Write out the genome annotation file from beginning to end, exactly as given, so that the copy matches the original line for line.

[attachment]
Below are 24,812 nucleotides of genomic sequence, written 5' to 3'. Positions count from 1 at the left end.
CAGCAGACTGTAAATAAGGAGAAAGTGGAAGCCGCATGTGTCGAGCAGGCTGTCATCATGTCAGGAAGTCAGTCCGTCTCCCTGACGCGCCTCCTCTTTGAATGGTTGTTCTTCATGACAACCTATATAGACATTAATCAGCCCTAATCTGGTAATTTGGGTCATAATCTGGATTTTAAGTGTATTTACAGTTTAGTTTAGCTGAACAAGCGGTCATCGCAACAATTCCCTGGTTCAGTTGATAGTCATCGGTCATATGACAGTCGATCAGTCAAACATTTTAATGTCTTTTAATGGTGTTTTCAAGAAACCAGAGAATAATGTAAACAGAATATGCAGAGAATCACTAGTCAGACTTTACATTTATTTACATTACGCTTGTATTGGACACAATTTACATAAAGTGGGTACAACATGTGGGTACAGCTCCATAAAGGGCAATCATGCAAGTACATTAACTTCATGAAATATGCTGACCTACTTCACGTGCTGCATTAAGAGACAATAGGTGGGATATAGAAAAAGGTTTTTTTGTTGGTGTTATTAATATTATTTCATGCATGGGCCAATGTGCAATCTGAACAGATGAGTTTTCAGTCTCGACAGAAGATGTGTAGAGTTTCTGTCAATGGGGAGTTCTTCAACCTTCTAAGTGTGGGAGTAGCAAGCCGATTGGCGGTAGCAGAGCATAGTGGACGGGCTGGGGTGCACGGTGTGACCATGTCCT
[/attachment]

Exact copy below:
Below are 24,812 nucleotides of genomic sequence, written 5' to 3'. Positions count from 1 at the left end.
CAGCAGACTGTAAATAAGGAGAAAGTGGAAGCCGCATGTGTCGAGCAGGCTGTCATCATGTCAGGAAGTCAGTCCGTCTCCCTGACGCGCCTCCTCTTTGAATGGTTGTTCTTCATGACAACCTATATAGACATTAATCAGCCCTAATCTGGTAATTTGGGTCATAATCTGGATTTTAAGTGTATTTACAGTTTAGTTTAGCTGAACAAGCGGTCATCGCAACAATTCCCTGGTTCAGTTGATAGTCATCGGTCATATGACAGTCGATCAGTCAAACATTTTAATGTCTTTTAATGGTGTTTTCAAGAAACCAGAGAATAATGTAAACAGAATATGCAGAGAATCACTAGTCAGACTTTACATTTATTTACATTACGCTTGTATTGGACACAATTTACATAAAGTGGGTACAACATGTGGGTACAGCTCCATAAAGGGCAATCATGCAAGTACATTAACTTCATGAAATATGCTGACCTACTTCACGTGCTGCATTAAGAGACAATAGGTGGGATATAGAAAAAGGTTTTTTTGTTGGTGTTATTAATATTATTTCATGCATGGGCCAATGTGCAATCTGAACAGATGAGTTTTCAGTCTCGACAGAAGATGTGTAGAGTTTCTGTCAATGGGGAGTTCTTCAACCTTCTAAGTGTGGGAGTAGCAAGCCGATTGGCGGTAGCAGAGCATAGTGGACGGGCTGGGGTGCACGGTGTGACCATGTCCT